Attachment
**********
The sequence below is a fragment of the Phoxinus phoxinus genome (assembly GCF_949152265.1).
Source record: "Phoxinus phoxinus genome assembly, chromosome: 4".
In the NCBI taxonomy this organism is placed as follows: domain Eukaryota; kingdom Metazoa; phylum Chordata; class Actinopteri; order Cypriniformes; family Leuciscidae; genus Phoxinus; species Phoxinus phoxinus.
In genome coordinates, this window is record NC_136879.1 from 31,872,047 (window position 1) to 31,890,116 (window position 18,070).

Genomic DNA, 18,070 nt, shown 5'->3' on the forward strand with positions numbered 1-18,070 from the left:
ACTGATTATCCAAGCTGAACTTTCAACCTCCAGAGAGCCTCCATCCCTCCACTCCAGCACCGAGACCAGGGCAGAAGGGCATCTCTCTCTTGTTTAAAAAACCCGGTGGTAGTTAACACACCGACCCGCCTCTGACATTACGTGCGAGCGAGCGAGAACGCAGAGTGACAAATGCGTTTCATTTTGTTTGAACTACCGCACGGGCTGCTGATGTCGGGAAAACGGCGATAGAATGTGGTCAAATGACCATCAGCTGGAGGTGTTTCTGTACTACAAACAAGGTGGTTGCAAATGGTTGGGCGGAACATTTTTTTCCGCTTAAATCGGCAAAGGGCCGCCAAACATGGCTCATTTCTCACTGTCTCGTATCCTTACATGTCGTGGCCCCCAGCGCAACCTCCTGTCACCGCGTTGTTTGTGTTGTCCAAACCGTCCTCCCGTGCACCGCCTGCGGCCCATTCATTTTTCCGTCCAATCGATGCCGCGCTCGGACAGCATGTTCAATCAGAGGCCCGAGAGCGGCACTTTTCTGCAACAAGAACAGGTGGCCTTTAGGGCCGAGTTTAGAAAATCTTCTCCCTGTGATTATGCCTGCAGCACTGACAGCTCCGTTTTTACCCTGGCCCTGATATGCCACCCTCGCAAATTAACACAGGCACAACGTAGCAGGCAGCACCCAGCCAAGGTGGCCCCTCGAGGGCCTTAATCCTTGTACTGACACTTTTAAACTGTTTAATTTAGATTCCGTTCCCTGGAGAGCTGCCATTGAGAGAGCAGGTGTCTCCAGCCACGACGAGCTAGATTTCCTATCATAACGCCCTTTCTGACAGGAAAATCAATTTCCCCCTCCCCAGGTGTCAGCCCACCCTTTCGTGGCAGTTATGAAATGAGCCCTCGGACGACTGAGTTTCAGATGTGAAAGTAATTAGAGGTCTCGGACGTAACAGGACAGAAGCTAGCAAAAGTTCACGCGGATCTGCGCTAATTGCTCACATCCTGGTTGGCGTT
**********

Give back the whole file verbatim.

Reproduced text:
The sequence below is a fragment of the Phoxinus phoxinus genome (assembly GCF_949152265.1).
Source record: "Phoxinus phoxinus genome assembly, chromosome: 4".
In the NCBI taxonomy this organism is placed as follows: domain Eukaryota; kingdom Metazoa; phylum Chordata; class Actinopteri; order Cypriniformes; family Leuciscidae; genus Phoxinus; species Phoxinus phoxinus.
In genome coordinates, this window is record NC_136879.1 from 31,872,047 (window position 1) to 31,890,116 (window position 18,070).

Genomic DNA, 18,070 nt, shown 5'->3' on the forward strand with positions numbered 1-18,070 from the left:
ACTGATTATCCAAGCTGAACTTTCAACCTCCAGAGAGCCTCCATCCCTCCACTCCAGCACCGAGACCAGGGCAGAAGGGCATCTCTCTCTTGTTTAAAAAACCCGGTGGTAGTTAACACACCGACCCGCCTCTGACATTACGTGCGAGCGAGCGAGAACGCAGAGTGACAAATGCGTTTCATTTTGTTTGAACTACCGCACGGGCTGCTGATGTCGGGAAAACGGCGATAGAATGTGGTCAAATGACCATCAGCTGGAGGTGTTTCTGTACTACAAACAAGGTGGTTGCAAATGGTTGGGCGGAACATTTTTTTCCGCTTAAATCGGCAAAGGGCCGCCAAACATGGCTCATTTCTCACTGTCTCGTATCCTTACATGTCGTGGCCCCCAGCGCAACCTCCTGTCACCGCGTTGTTTGTGTTGTCCAAACCGTCCTCCCGTGCACCGCCTGCGGCCCATTCATTTTTCCGTCCAATCGATGCCGCGCTCGGACAGCATGTTCAATCAGAGGCCCGAGAGCGGCACTTTTCTGCAACAAGAACAGGTGGCCTTTAGGGCCGAGTTTAGAAAATCTTCTCCCTGTGATTATGCCTGCAGCACTGACAGCTCCGTTTTTACCCTGGCCCTGATATGCCACCCTCGCAAATTAACACAGGCACAACGTAGCAGGCAGCACCCAGCCAAGGTGGCCCCTCGAGGGCCTTAATCCTTGTACTGACACTTTTAAACTGTTTAATTTAGATTCCGTTCCCTGGAGAGCTGCCATTGAGAGAGCAGGTGTCTCCAGCCACGACGAGCTAGATTTCCTATCATAACGCCCTTTCTGACAGGAAAATCAATTTCCCCCTCCCCAGGTGTCAGCCCACCCTTTCGTGGCAGTTATGAAATGAGCCCTCGGACGACTGAGTTTCAGATGTGAAAGTAATTAGAGGTCTCGGACGTAACAGGACAGAAGCTAGCAAAAGTTCACGCGGATCTGCGCTAATTGCTCACATCCTGGTTGGCGTT